But the bank still made a pre-tax loss of $655m (£401m) on the back of poor performance from its joint Japanese venture with Mitsubishi UFJ.
The results saw the bank’s pay-to-revenues ratio shoot up to 57 per cent – versus 49 per cent in the same quarter last year – which it blamed on the Japanese loss. Overall, the bank has put aside $4.3bn for compensation costs in the quarter, versus $4.4bn for the same period last year.
Like its rivals, the bank saw revenues from its trading business plummet due to declining client activity.
Revenues from sales and trading in the bank’s fixed income and commodities division nearly halved, from $2.7bn last year to $1.8bn in the second quarter of 2011.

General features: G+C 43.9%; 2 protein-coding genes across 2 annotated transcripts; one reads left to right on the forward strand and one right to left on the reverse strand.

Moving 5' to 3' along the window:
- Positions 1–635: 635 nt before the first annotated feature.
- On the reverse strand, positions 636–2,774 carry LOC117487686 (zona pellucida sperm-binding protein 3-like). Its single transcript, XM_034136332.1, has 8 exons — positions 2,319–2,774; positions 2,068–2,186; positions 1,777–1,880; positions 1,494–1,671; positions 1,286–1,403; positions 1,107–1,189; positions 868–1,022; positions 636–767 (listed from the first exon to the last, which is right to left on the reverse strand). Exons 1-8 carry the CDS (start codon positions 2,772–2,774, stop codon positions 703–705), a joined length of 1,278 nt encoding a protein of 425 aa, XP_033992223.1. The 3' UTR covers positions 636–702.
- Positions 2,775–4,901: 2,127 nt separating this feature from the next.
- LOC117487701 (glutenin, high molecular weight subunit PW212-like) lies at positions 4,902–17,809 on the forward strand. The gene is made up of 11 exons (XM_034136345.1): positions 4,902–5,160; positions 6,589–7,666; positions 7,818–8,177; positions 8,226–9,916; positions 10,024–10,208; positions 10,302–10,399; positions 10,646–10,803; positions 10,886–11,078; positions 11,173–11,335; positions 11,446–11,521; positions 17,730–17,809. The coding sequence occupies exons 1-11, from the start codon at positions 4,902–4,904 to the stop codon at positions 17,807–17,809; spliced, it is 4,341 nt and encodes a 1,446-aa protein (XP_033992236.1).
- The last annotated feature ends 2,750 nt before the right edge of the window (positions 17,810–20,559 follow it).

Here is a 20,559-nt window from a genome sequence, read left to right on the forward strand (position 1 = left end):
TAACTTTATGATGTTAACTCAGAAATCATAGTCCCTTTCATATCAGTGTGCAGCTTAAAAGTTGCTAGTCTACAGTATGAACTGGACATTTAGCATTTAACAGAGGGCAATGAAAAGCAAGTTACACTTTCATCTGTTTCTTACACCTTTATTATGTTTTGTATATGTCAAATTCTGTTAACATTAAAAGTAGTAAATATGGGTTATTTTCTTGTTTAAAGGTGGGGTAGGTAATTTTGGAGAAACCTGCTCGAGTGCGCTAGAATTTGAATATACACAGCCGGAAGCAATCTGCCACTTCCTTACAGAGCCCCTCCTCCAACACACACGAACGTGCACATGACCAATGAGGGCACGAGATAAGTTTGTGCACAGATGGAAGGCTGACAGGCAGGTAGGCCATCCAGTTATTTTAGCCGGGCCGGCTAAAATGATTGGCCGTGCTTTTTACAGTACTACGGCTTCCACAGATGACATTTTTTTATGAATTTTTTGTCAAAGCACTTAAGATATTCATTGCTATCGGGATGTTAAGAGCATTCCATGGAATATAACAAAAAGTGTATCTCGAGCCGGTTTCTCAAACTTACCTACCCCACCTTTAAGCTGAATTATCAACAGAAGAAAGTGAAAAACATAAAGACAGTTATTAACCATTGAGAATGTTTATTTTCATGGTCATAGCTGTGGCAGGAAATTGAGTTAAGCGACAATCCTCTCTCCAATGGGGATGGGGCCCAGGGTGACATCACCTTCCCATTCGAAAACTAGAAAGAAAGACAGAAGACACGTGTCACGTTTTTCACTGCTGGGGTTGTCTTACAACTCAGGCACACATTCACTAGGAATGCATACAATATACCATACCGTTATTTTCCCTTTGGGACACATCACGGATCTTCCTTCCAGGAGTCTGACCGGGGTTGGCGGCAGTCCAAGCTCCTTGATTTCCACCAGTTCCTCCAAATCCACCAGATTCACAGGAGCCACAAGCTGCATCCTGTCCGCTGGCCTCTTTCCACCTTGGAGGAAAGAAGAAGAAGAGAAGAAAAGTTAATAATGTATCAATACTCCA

However, revenues from commodities products actually increased.
And Morgan Stanley managed to shake off the general malaise in equities, posting a 21 per cent rise in revenues to $1.7bn.
The investment bank also improved upon last year, clocking an 18 per cent increase in advisory fees to $385m and an 11 per cent rise in underwriting revenues to $623m.
Its wealth management business also saw a strong 11 per cent rise in revenues to $3.4bn.
However, the bank has some work to do on its capital reserves, which it said were 11.8 per cent in core tier one capital – but only under Basel I rules. The loss in its Japanese venture means that Mitsubishi UFJ will have to deliver a $370m capital injection under the terms of the partnership.
•US private equity firm Blackstone also beat forecasts yesterday with $703m second quarter net income, adding that its funds now have $31bn of “dry powder” available to invest.